One To Watch: Jennifer McFall Is Coming Back To Galway Downs With New Confidence

Oct 29, 2014 - 1:39 AM
Jennifer McFall and High Times contested their first four-star together at this year's Rolex Kentucky CCI****. Photo by Lisa Slade.

When Jennifer McFall met High Times, he was 5 and had competed in one Young Event Horse class. McFall herself was specializing in training Morgans and hadn’t yet competed at the two-star level. So to say she was expecting that young horse to be her future Rolex Kentucky CCI**** mount? Not likely.

“I thought he was a really, really nice horse,” said McFall, “but I’m not sure I had any ideas of going that far—even in my own life, personally, not just with him. I bought ‘Billy’ as my hobby. I’ve always loved eventing because I grew up in Pony Club, but it was never my main focus.”

But McFall and Billy have risen up the ranks together, doing their first CCI** at Galway Downs (Calif.) in 2012. They bumped up to the three-star level together the next year, finishing ninth at the Jersey Fresh CCI*** (N.J.). Then, earlier this year, they made the ultimate jump, completing the Rolex Kentucky CCI****. This weekend, they’re back on home turf to make a bid for the Galway Downs CCI*** title.

“There’s nothing else in my life that felt like the accomplishment of finishing Rolex,” said McFall. “It was life-changing. It makes you want to do it more and more. Once you’ve done it, you want to do it a million times. It’s a thrill, and I guess we’re all thrill seekers.”

Ditchy No More

McFall wasn’t in the market for a horse of any kind in 2009 when she first spotted Billy, a California-bred Holsteiner (Hunter—Gerda I, Tin Rocco). She was riding at her Dragonfire Farm in Wilton, Calif., training Morgans and horses for other clients with husband Earl McFall, also an advanced rider, and their daughter Taylor was just 6.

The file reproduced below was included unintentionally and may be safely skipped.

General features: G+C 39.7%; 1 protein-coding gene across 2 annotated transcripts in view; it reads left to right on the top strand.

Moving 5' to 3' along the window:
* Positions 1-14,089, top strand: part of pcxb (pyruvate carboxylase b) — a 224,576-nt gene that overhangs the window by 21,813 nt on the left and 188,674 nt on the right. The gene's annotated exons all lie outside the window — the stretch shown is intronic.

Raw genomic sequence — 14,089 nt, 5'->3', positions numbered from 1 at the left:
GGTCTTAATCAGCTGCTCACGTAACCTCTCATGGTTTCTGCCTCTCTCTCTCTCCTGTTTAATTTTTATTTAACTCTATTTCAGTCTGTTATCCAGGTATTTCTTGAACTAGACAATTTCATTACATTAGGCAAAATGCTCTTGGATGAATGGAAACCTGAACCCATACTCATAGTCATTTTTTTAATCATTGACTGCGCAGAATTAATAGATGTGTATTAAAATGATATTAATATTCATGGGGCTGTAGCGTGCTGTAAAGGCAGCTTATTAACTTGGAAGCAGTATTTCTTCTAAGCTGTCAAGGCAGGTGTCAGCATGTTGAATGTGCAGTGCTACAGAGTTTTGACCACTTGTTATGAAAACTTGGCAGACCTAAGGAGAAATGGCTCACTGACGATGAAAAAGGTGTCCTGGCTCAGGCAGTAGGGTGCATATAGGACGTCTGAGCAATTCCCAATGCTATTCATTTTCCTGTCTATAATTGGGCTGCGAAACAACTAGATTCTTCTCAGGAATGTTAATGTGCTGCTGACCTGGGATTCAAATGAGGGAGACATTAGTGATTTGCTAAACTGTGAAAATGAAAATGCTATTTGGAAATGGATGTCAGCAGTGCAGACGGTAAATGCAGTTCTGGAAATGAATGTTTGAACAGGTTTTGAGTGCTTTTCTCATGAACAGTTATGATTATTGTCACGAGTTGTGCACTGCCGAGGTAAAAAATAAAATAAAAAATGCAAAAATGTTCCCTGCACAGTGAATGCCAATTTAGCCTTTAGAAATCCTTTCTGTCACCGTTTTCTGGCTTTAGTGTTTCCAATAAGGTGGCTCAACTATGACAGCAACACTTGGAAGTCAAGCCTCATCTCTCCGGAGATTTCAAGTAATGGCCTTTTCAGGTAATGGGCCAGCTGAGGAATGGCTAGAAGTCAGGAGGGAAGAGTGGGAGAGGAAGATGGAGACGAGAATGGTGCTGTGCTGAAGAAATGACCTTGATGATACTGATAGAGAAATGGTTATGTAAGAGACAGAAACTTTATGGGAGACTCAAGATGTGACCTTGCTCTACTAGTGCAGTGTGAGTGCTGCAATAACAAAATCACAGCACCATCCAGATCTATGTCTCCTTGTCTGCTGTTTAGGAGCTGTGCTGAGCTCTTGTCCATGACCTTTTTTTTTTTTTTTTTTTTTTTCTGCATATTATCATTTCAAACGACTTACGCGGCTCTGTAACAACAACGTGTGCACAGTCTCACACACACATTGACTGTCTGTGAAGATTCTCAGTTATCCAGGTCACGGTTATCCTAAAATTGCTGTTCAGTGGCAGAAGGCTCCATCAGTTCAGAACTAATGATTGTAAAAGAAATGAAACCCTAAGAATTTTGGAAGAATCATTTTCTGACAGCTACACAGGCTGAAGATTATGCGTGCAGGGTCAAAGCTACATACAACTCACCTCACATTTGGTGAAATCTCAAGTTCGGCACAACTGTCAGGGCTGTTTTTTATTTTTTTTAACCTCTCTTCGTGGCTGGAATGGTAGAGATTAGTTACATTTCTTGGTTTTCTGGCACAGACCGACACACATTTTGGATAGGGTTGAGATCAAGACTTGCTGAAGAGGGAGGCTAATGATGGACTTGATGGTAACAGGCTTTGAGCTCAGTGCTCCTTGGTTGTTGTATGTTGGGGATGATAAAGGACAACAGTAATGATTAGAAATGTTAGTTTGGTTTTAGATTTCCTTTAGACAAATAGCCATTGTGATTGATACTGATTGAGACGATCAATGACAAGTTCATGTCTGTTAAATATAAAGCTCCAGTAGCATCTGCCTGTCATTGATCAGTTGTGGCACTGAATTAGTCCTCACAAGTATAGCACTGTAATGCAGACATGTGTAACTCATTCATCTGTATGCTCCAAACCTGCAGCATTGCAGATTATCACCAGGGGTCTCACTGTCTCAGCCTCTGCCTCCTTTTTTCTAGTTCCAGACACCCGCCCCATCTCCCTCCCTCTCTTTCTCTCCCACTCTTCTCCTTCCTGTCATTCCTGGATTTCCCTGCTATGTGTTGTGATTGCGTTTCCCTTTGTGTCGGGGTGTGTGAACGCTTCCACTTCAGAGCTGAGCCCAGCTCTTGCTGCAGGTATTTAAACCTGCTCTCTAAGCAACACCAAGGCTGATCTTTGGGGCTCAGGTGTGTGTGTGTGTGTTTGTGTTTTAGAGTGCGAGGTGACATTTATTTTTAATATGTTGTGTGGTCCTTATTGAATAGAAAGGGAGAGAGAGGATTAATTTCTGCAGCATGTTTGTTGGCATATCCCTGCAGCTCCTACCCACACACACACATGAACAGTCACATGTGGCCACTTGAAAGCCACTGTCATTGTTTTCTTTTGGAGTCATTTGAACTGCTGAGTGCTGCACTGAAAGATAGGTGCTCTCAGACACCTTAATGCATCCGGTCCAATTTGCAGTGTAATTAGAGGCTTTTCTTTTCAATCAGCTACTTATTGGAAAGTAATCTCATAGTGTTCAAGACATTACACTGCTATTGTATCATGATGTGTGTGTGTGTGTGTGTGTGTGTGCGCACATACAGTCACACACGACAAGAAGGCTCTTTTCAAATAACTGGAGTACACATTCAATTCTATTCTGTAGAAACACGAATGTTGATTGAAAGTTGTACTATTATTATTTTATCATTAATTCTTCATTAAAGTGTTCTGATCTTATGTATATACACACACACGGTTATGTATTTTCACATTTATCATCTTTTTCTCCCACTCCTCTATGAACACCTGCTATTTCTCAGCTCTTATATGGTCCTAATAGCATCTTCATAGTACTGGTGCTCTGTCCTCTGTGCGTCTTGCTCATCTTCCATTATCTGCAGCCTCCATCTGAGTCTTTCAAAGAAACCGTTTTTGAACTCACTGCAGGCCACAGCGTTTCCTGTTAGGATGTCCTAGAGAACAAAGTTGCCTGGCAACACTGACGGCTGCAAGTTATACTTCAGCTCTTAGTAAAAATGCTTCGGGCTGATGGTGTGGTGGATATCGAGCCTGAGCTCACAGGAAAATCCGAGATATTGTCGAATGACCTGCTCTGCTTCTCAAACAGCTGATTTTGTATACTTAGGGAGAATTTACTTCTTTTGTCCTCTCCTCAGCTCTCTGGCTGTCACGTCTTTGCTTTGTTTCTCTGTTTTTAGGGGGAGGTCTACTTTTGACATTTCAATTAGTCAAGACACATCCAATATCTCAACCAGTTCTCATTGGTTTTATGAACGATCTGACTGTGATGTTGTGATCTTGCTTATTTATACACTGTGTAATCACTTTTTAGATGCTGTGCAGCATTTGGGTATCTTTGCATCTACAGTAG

“He’s a beautiful mover and horse, and I think that’s why I fell in love with him,” Jennifer said. “I saw him and thought, ‘I love this horse.’ That’s really how it all started. As time went on, I got bitten by the bug to do more and more.”

The black gelding’s flatwork impressed Jennifer initially, but she realized he was a bit trickier than expected at their first event together.  

“I thought, ‘Oh, let’s just go do the novice,’ ” said Jennifer. “I found out how ditchy he was there! Ditches were a big problem for a long time. We didn’t even necessarily get over that until the advanced level. We still had some stops at trakheners at intermediate.”

Earl built a small ditch on their property, and Jennifer jumped Billy over it every day. However, by the time that initial issue was solved, Billy’s flatwork wasn’t going quite as smoothly.

“He’s a beautiful mover and horse, and I think that’s why I fell in love with him, but his dressage sometimes can frustrate him,” she said. “I think after the two-star level, I really started pressuring him, and I don’t know if that was a mistake.

“The end of last year, I just backed off,” said Jennifer. “I really didn’t take dressage lessons, and I just made it no big deal. I feel like this year he’s been more rideable. He’s a super hard trier. I think he tries so hard he gets in his own way sometimes.”